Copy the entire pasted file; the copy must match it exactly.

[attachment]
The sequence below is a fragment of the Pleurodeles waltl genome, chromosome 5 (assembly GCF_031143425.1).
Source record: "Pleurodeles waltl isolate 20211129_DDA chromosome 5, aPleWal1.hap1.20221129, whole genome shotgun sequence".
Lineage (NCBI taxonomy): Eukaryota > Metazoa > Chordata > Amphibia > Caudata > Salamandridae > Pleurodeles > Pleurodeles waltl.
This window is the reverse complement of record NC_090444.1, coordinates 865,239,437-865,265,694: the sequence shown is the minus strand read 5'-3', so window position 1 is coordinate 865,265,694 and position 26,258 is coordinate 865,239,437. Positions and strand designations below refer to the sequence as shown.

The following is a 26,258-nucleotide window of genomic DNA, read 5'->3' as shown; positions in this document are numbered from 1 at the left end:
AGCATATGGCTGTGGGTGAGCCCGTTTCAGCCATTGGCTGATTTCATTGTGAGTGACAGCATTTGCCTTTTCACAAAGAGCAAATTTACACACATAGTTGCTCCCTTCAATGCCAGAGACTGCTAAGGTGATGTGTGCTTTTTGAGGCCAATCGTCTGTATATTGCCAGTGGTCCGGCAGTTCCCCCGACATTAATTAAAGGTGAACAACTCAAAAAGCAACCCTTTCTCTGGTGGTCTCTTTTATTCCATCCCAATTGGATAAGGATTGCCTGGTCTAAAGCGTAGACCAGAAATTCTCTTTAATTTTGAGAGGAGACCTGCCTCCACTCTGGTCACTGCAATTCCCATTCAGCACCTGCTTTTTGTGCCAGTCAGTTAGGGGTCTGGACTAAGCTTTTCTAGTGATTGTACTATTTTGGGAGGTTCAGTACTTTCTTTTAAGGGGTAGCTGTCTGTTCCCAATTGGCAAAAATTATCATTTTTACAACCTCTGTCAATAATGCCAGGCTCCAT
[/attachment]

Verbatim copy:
The sequence below is a fragment of the Pleurodeles waltl genome, chromosome 5 (assembly GCF_031143425.1).
Source record: "Pleurodeles waltl isolate 20211129_DDA chromosome 5, aPleWal1.hap1.20221129, whole genome shotgun sequence".
Lineage (NCBI taxonomy): Eukaryota > Metazoa > Chordata > Amphibia > Caudata > Salamandridae > Pleurodeles > Pleurodeles waltl.
This window is the reverse complement of record NC_090444.1, coordinates 865,239,437-865,265,694: the sequence shown is the minus strand read 5'-3', so window position 1 is coordinate 865,265,694 and position 26,258 is coordinate 865,239,437. Positions and strand designations below refer to the sequence as shown.

The following is a 26,258-nucleotide window of genomic DNA, read 5'->3' as shown; positions in this document are numbered from 1 at the left end:
AGCATATGGCTGTGGGTGAGCCCGTTTCAGCCATTGGCTGATTTCATTGTGAGTGACAGCATTTGCCTTTTCACAAAGAGCAAATTTACACACATAGTTGCTCCCTTCAATGCCAGAGACTGCTAAGGTGATGTGTGCTTTTTGAGGCCAATCGTCTGTATATTGCCAGTGGTCCGGCAGTTCCCCCGACATTAATTAAAGGTGAACAACTCAAAAAGCAACCCTTTCTCTGGTGGTCTCTTTTATTCCATCCCAATTGGATAAGGATTGCCTGGTCTAAAGCGTAGACCAGAAATTCTCTTTAATTTTGAGAGGAGACCTGCCTCCACTCTGGTCACTGCAATTCCCATTCAGCACCTGCTTTTTGTGCCAGTCAGTTAGGGGTCTGGACTAAGCTTTTCTAGTGATTGTACTATTTTGGGAGGTTCAGTACTTTCTTTTAAGGGGTAGCTGTCTGTTCCCAATTGGCAAAAATTATCATTTTTACAACCTCTGTCAATAATGCCAGGCTCCAT